When I point my guitar pickups towards my desktop computer from several feet (2 1/2 - 3) away, I can hear a lot of buzzing/clicking, depending on what the computer is doing (idling vs, say, playing video). Are the pickups picking up radio interference from the computer which is being demodulated by the amplifier, or are they inductively coupled to the computer, despite the lack of coils & distance?

I have trouble believing that it's radio interference that they're detecting (I've never gotten an AM signal through my amp, for example), but given the distance, I also have trouble believing that inductance is generating the noise. Can anyone shed some light on this?


EDIT: To clarify, I'm talking about a single coil pickup, not a humbucker. I'm not really interested in reducing noise, it's not an issue for me. I'm just curious about what mechanism is involved.

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    \$\begingroup\$ Gibson or fender - humbucker pup or normal pup? This can make a vast difference. \$\endgroup\$ – Andy aka Jan 19 '15 at 13:48
  • \$\begingroup\$ Sorry - I'm talking about single coil, not humbucker. I'm not actually asking about reducing noise, I'm just trying to understand the source of it. \$\endgroup\$ – Joel Jan 20 '15 at 0:19
  • \$\begingroup\$ I'm not suggesting how to reduce noise but it can be helpful to know what you are using in order to diagnose what it is you are receiving. \$\endgroup\$ – Andy aka Jan 20 '15 at 8:13

You can shed a little bit of light on this by playing with the guitar (i.e. pickup) orientation. If some orientations are much noisier than others, then almost certainly it's the inductive coupling.

As to whether the interference is in the RF region and your amp is rectifying it, my guess would be no, but if you really want to be sure, try adding a small cap in parallel to the input of your amp, something like 100 pF (which will slightly affect the tone). If that gets rid of most of the noise, then it was indeed RF.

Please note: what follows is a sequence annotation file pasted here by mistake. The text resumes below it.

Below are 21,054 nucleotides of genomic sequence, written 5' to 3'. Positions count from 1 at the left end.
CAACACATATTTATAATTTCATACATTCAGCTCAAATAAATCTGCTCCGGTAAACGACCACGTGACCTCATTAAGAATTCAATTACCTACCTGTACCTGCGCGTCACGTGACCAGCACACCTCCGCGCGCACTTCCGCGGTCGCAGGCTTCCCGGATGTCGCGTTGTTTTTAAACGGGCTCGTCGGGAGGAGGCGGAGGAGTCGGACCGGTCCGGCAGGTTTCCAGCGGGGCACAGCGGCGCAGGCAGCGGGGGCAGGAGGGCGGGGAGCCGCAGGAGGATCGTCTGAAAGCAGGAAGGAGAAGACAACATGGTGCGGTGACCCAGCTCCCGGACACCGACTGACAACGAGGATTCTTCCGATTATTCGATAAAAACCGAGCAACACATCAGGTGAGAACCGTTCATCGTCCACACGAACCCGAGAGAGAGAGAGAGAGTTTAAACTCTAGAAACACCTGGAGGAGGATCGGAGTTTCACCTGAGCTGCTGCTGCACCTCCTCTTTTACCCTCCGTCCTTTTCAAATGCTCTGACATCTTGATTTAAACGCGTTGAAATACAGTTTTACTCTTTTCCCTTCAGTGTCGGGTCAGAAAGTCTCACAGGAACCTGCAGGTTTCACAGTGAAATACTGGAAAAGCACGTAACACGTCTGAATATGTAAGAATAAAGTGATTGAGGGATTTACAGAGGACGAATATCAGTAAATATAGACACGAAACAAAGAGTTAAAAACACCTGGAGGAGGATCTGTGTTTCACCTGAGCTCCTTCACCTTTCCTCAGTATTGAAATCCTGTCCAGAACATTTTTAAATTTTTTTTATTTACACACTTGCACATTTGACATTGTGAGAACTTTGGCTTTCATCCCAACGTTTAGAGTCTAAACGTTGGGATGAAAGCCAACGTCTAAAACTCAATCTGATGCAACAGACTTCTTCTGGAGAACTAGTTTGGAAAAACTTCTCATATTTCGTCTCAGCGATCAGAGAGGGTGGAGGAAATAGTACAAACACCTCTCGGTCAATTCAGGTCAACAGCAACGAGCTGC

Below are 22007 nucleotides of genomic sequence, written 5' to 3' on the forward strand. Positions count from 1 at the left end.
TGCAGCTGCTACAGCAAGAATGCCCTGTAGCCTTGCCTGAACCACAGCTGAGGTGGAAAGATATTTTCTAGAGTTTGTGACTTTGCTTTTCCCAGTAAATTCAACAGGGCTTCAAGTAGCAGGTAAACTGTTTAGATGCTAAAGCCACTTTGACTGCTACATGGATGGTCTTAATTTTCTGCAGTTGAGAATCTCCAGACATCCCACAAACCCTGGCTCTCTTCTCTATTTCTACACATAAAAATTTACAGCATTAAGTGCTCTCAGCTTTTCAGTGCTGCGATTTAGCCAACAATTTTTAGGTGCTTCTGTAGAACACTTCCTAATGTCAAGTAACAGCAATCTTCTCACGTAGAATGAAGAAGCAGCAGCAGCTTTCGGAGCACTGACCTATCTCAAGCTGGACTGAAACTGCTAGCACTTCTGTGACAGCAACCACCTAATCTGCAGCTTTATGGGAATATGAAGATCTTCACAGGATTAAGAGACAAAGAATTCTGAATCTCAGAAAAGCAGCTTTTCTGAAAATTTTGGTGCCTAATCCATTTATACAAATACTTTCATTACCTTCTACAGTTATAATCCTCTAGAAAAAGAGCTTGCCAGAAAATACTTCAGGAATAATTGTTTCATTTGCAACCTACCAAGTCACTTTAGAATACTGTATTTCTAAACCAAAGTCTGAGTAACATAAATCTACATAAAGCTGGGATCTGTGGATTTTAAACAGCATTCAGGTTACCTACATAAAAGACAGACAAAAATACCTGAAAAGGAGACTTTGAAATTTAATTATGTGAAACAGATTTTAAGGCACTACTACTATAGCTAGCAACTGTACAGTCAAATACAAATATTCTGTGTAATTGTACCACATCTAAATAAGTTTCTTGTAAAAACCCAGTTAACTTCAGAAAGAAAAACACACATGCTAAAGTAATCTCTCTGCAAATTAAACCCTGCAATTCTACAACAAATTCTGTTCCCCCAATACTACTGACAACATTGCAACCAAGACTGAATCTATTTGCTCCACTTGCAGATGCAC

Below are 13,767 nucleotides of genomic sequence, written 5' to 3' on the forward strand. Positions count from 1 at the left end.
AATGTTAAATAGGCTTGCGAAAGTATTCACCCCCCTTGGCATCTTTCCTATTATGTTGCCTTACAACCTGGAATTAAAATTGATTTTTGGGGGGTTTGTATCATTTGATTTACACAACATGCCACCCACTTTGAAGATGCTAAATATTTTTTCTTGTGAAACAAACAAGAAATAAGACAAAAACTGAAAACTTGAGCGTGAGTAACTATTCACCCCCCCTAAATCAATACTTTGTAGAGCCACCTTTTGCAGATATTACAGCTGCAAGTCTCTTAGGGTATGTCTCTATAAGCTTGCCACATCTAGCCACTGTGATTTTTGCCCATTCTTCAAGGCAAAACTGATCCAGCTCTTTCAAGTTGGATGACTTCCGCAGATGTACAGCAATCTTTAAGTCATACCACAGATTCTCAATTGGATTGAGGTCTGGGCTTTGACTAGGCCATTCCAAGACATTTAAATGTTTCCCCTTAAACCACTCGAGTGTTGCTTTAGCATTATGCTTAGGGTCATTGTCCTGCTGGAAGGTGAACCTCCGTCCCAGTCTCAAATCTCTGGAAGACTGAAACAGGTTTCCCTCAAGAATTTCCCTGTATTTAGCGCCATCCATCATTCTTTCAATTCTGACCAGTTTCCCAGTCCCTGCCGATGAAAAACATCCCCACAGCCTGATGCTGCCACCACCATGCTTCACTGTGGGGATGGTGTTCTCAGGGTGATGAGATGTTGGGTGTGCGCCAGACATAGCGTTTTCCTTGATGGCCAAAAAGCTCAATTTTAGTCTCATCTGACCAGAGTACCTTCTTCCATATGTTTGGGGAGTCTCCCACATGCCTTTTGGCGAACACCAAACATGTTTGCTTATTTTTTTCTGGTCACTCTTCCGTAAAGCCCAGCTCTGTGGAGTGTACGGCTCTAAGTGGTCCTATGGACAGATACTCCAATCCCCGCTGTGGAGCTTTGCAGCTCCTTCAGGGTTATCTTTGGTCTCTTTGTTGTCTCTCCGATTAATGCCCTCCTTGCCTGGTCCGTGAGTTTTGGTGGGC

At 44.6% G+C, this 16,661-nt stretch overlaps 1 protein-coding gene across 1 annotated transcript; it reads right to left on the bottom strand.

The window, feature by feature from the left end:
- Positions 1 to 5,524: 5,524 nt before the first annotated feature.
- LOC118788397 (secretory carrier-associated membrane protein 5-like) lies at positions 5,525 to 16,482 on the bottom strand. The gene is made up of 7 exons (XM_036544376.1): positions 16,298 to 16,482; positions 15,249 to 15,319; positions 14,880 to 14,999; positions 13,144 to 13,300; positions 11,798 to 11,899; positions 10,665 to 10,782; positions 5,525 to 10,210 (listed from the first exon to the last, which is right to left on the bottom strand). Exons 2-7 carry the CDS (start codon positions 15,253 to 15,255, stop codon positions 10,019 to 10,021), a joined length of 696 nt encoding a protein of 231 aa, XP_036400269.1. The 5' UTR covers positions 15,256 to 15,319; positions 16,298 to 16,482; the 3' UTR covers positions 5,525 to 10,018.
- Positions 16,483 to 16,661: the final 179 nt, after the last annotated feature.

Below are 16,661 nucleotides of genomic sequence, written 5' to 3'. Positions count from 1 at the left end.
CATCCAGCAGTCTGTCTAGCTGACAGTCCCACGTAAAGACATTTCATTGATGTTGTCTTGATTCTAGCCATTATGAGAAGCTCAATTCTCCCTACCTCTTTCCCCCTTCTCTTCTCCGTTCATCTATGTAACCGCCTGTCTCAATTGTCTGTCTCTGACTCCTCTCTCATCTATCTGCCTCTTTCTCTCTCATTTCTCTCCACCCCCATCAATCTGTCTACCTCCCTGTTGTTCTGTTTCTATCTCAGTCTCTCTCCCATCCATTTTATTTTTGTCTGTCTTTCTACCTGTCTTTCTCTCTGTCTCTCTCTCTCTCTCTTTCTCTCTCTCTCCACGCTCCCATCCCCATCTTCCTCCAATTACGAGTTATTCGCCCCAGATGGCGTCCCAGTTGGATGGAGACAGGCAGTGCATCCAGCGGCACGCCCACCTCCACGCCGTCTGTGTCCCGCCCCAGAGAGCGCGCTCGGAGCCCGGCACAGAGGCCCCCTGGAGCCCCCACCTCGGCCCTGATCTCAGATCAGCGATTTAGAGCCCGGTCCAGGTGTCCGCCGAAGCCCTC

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  • \$\begingroup\$ Orientation is definitely a factor. \$\endgroup\$ – Joel Jan 20 '15 at 4:05
  • \$\begingroup\$ Also, forgot to mention: in a way, radio interference is inductive coupling. \$\endgroup\$ – biggvsdiccvs Jan 20 '15 at 5:22
  • \$\begingroup\$ This stuff is fairly new to me, but isn't it possible to have inductive coupling without causing radio interference? I get that they're similar, but my understanding was inductive coupling had more to do with the magnetic field than anything else. \$\endgroup\$ – Joel Jan 20 '15 at 12:36
  • \$\begingroup\$ Well, the field is electromagnetic. If the magnetic field is changing, you get radio waves. For the low end of the RF spectrum (longwave, around 100 kHz), the receiver antenna is a actually a coil on a ferrite core. \$\endgroup\$ – biggvsdiccvs Jan 21 '15 at 8:02

There is probably some of both going on. A vibrating guitar string causes only a small voltage to be produced in a pickup coil, so the output of these have to amplified quite a lot. Due to the high gain, small amounts of noise that would otherwise go unnoticed become audible.

One way to tell the difference between magnetic and capacitive pickup of the noise is to shield the pickup electrically but not magnetically (or vice versa, but that's harder to do). If the pickup is already in a metal case, ground that case to the ground of the amplifier the pickup is connected to. That should significantly reduce capacitive pickup but not change inductive pickup. If the noise is still there, then it's not from capacitive pickup at the coil. That doesn't necessarily mean it's due inductive pickup by the coil since there are various other paths of noise into the system, but you've eliminated one possibility.

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  • \$\begingroup\$ Is there an alternative ground I could use? The entire signal is running through a DC-powered effects-pedal chain, and I'm not sure where I would start with that (okay, by unplugging all but one of the pedals. After that, I'm a bit lost). \$\endgroup\$ – Joel Jan 19 '15 at 13:22
  • \$\begingroup\$ Use the ground from whatever box the pickup is directly connected to. \$\endgroup\$ – Olin Lathrop Jan 19 '15 at 13:34
  • \$\begingroup\$ I think the answer is much easier - with single coil pickups, you'll have interference from outside sources, humbuckers are dual coil and reduce hum. I've actually tested that with my own guitar and computer. \$\endgroup\$ – Femaref Jan 19 '15 at 15:58

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